Email Address
Company Name
Confirm Password
Mondaq Topics -- Select your Interests
 Law Performance
 Law Practice
 Media & IT
 Real Estate
 Wealth Mgt
Asia Pacific
European Union
Latin America
Middle East
United States
Worldwide Updates
Mondaq Ltd requires you to register and provide information that personally identifies you, including what sort of information you are interested in, for three primary purposes:
  • To allow you to personalize the Mondaq websites you are visiting.
  • To enable features such as password reminder, newsletter alerts, email a colleague, and linking from Mondaq (and its affiliate sites) to your website.
  • To produce demographic feedback for our information providers who provide information free for your use.
  • Mondaq (and its affiliate sites) do not sell or provide your details to third parties other than information providers. The reason we provide our information providers with this information is so that they can measure the response their articles are receiving and provide you with information about their products and services.
    If you do not want us to provide your name and email address you may opt out by clicking here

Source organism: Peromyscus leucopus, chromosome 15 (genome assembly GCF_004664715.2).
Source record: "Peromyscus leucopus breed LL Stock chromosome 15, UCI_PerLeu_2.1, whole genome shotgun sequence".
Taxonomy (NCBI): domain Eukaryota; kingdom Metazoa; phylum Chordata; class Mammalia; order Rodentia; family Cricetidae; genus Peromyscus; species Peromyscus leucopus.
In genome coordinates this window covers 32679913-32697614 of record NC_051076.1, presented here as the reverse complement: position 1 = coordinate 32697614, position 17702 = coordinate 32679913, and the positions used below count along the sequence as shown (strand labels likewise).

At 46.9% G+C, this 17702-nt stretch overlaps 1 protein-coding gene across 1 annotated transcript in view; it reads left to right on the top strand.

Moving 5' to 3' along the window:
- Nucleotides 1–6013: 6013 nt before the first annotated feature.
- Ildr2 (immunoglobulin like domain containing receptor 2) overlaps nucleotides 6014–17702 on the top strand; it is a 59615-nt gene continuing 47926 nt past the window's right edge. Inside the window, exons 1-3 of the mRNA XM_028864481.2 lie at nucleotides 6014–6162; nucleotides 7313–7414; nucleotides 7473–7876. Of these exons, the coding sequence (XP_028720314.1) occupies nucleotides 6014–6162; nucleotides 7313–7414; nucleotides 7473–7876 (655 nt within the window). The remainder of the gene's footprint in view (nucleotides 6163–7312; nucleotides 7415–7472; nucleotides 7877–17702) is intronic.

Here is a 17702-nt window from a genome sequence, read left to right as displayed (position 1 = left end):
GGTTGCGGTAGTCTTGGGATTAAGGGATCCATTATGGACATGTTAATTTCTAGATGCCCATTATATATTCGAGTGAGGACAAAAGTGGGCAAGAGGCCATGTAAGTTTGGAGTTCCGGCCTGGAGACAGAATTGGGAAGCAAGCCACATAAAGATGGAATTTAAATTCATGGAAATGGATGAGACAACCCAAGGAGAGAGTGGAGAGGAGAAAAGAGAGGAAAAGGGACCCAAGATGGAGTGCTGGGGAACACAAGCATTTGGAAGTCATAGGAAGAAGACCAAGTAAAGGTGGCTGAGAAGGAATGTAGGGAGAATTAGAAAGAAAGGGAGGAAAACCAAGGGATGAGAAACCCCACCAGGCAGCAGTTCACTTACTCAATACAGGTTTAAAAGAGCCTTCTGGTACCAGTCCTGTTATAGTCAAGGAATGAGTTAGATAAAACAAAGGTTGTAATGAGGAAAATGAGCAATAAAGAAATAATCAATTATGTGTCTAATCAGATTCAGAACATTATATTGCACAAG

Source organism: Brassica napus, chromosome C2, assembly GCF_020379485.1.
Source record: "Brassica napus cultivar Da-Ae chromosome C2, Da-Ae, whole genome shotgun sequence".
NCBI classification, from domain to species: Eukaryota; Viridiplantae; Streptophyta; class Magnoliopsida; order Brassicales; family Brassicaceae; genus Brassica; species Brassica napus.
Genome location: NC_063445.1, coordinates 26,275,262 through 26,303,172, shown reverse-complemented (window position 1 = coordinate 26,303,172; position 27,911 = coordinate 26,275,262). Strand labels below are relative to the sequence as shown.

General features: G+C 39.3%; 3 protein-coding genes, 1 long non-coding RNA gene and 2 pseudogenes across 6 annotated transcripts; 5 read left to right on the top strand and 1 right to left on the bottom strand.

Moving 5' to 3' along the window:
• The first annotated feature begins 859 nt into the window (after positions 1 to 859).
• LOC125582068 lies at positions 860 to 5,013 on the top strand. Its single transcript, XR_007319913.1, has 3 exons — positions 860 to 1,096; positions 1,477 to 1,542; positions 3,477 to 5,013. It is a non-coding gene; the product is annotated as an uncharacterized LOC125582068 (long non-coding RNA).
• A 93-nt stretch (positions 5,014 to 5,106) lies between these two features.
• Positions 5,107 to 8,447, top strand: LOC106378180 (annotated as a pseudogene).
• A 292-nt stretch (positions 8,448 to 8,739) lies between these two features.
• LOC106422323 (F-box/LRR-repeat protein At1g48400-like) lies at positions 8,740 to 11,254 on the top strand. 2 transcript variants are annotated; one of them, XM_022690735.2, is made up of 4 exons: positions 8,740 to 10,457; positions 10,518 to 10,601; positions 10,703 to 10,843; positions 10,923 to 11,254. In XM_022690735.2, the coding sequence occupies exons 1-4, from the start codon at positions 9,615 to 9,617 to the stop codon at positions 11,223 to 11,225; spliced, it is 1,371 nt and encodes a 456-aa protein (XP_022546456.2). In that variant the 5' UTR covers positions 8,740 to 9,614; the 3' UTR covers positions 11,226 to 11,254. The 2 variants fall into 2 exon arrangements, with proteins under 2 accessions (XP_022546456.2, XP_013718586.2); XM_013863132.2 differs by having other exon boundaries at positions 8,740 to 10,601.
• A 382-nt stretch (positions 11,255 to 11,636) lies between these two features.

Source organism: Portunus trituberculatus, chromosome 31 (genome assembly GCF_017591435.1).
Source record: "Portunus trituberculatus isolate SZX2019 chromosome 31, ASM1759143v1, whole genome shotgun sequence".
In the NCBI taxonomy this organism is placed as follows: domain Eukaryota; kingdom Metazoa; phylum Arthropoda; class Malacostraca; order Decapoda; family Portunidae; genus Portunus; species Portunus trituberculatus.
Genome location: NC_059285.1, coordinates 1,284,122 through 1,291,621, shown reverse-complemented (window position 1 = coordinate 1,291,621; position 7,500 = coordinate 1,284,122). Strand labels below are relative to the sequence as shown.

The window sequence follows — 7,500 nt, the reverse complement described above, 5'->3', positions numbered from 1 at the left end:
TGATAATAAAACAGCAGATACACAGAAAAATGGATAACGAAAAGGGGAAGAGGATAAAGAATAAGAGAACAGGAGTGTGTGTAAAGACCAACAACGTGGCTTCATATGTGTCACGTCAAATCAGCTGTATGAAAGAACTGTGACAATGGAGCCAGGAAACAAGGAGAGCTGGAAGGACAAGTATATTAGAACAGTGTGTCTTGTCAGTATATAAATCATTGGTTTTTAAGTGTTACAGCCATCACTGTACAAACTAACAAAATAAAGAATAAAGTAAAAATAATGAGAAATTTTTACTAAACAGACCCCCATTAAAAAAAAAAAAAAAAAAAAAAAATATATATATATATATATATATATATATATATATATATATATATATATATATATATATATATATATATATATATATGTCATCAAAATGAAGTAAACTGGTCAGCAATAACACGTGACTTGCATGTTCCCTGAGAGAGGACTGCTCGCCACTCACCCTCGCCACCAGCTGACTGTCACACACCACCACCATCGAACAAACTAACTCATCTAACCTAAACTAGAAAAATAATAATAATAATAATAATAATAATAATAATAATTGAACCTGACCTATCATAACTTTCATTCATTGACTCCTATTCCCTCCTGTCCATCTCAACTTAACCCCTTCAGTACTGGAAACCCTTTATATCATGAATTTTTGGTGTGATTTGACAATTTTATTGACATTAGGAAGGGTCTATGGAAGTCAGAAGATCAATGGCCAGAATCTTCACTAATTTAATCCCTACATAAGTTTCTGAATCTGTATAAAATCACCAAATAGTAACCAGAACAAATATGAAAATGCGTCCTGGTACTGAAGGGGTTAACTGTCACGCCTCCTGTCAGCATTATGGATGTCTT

If you do not wish to receive any future announcements of products and services offered by Mondaq you may opt out by clicking here

    Terms & Conditions and Privacy Statement (the Website) is owned and managed by Mondaq Ltd and as a user you are granted a non-exclusive, revocable license to access the Website under its terms and conditions of use. Your use of the Website constitutes your agreement to the following terms and conditions of use. Mondaq Ltd may terminate your use of the Website if you are in breach of these terms and conditions or if Mondaq Ltd decides to terminate your license of use for whatever reason.

    Use of

    You may use the Website but are required to register as a user if you wish to read the full text of the content and articles available (the Content). You may not modify, publish, transmit, transfer or sell, reproduce, create derivative works from, distribute, perform, link, display, or in any way exploit any of the Content, in whole or in part, except as expressly permitted in these terms & conditions or with the prior written consent of Mondaq Ltd. You may not use electronic or other means to extract details or information about’s content, users or contributors in order to offer them any services or products which compete directly or indirectly with Mondaq Ltd’s services and products.